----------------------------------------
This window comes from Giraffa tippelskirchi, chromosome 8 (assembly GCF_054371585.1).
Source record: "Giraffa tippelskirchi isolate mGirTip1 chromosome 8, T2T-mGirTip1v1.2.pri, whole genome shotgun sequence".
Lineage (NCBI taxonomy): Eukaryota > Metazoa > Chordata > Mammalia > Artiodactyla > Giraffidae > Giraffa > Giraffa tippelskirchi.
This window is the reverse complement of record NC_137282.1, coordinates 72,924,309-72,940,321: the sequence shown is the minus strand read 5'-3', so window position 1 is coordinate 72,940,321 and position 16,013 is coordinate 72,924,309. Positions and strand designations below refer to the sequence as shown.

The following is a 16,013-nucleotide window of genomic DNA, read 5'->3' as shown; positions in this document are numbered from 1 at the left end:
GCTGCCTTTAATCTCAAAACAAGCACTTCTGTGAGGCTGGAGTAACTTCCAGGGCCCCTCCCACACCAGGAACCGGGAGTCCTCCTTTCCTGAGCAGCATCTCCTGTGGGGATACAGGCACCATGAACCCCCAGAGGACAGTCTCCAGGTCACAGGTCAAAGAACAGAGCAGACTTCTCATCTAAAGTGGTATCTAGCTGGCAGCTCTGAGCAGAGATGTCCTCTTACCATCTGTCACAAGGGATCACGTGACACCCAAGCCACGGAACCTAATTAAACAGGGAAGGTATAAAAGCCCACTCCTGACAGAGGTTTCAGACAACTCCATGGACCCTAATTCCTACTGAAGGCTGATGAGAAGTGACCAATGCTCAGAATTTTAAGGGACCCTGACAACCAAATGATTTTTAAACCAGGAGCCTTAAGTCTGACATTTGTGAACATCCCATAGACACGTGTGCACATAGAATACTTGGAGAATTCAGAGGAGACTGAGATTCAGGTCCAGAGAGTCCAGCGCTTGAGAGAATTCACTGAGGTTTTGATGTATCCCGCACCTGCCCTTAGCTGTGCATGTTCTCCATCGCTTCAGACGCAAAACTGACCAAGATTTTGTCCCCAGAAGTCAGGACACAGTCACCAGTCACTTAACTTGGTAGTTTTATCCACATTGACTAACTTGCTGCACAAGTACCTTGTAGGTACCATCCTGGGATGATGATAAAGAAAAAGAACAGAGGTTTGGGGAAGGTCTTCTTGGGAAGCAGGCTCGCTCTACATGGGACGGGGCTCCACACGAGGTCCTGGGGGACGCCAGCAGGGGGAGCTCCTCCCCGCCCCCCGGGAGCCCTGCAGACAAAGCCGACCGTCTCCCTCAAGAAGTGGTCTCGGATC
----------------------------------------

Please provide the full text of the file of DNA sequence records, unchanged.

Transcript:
This window comes from Giraffa tippelskirchi, chromosome 8 (assembly GCF_054371585.1).
Source record: "Giraffa tippelskirchi isolate mGirTip1 chromosome 8, T2T-mGirTip1v1.2.pri, whole genome shotgun sequence".
Lineage (NCBI taxonomy): Eukaryota > Metazoa > Chordata > Mammalia > Artiodactyla > Giraffidae > Giraffa > Giraffa tippelskirchi.
This window is the reverse complement of record NC_137282.1, coordinates 72,924,309-72,940,321: the sequence shown is the minus strand read 5'-3', so window position 1 is coordinate 72,940,321 and position 16,013 is coordinate 72,924,309. Positions and strand designations below refer to the sequence as shown.

The following is a 16,013-nucleotide window of genomic DNA, read 5'->3' as shown; positions in this document are numbered from 1 at the left end:
GCTGCCTTTAATCTCAAAACAAGCACTTCTGTGAGGCTGGAGTAACTTCCAGGGCCCCTCCCACACCAGGAACCGGGAGTCCTCCTTTCCTGAGCAGCATCTCCTGTGGGGATACAGGCACCATGAACCCCCAGAGGACAGTCTCCAGGTCACAGGTCAAAGAACAGAGCAGACTTCTCATCTAAAGTGGTATCTAGCTGGCAGCTCTGAGCAGAGATGTCCTCTTACCATCTGTCACAAGGGATCACGTGACACCCAAGCCACGGAACCTAATTAAACAGGGAAGGTATAAAAGCCCACTCCTGACAGAGGTTTCAGACAACTCCATGGACCCTAATTCCTACTGAAGGCTGATGAGAAGTGACCAATGCTCAGAATTTTAAGGGACCCTGACAACCAAATGATTTTTAAACCAGGAGCCTTAAGTCTGACATTTGTGAACATCCCATAGACACGTGTGCACATAGAATACTTGGAGAATTCAGAGGAGACTGAGATTCAGGTCCAGAGAGTCCAGCGCTTGAGAGAATTCACTGAGGTTTTGATGTATCCCGCACCTGCCCTTAGCTGTGCATGTTCTCCATCGCTTCAGACGCAAAACTGACCAAGATTTTGTCCCCAGAAGTCAGGACACAGTCACCAGTCACTTAACTTGGTAGTTTTATCCACATTGACTAACTTGCTGCACAAGTACCTTGTAGGTACCATCCTGGGATGATGATAAAGAAAAAGAACAGAGGTTTGGGGAAGGTCTTCTTGGGAAGCAGGCTCGCTCTACATGGGACGGGGCTCCACACGAGGTCCTGGGGGACGCCAGCAGGGGGAGCTCCTCCCCGCCCCCCGGGAGCCCTGCAGACAAAGCCGACCGTCTCCCTCAAGAAGTGGTCTCGGATC